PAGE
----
Are Modern Broiler Chickens Healthy?

This question is inspired by the claim that the modern breed of chickens has nothing unhealthy in them because they are genetically bred to be like this.


The fact is:

Some people are concerned about the nature of the modern broiler chickens, especially when they see the featherless breed. These chickens are different not because they are genetically modified. According to the National Chicken Council, no chickens are genetically modified in the United States. Instead, they are raised from a natural process of selecting and crossbreeding to achieve better qualities. Modern broiler chickens grow three times faster than the traditional breeds of chickens, and the fast growth leads to the chickens’ health problems. The chickens’ bones, joints and internal organs may face the risk of breakdown. Common diseases include ascites, heart attacks, lung collapse and leg problems. Obesity is the cause of most of the problems just like the case in the human beings. When broiler chickens reach 6 weeks old, 90% of them become so obese that they can no longer walk. As a result, it is arbitrary to claim that these chickens have nothing unhealthy in them. In fact, they are suffering from serious health problems.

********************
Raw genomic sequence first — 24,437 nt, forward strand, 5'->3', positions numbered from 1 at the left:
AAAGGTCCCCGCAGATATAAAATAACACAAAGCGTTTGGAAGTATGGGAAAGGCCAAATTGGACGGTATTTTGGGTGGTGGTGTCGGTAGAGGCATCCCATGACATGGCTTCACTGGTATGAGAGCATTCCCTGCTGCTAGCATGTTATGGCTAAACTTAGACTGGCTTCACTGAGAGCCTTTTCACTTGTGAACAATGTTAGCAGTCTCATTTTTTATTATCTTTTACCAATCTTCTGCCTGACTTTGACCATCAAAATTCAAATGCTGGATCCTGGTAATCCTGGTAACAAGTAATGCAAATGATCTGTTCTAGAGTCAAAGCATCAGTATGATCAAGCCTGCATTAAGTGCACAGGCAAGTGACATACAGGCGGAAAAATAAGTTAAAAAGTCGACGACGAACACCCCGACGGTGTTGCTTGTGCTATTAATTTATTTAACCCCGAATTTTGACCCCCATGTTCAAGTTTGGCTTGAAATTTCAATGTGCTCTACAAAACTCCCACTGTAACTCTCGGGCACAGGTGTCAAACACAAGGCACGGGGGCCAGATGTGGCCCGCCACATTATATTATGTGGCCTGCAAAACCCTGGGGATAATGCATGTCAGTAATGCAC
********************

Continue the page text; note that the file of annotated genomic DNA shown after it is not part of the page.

Please click here to read National Chicken Council’s explanation on GMO use in the chicken industry. To read more on chickens’ diseases, please check out the article on here and here.


Genetically Modified Organism (GMO) Use in the Chicken Industry – The National Chicken Council. (2013, June 5). Retrieved November 20, 2014, from

McCarthy, A. (2013, December 19). Broiler Chickens Found At Grocery Retailers Grow Three Times Faster Than Normal Chickens, Plagued With Lameness and Disease. Retrieved November 20, 2014, from

Gauthier, J., & Ludlow, R. (n.d.). Health Problems Unique to Chickens Raised for Meat. Retrieved November 20, 2014, from

The Chicken Industry. (n.d.). Retrieved November 20, 2014, from


Recent Posts

About The Website

This website is a fact-checking project for the Food Politics class of the Communication, Culture and Technology (CCT) program at Georgetown University. The project focuses on the food documentary Fresh (2009) and examines the claims made in the film. Please refer to the introduction page for further information of the film. Also, please feel free to leave your comments on each claim’s section. Let’s start the fact-checking journey now!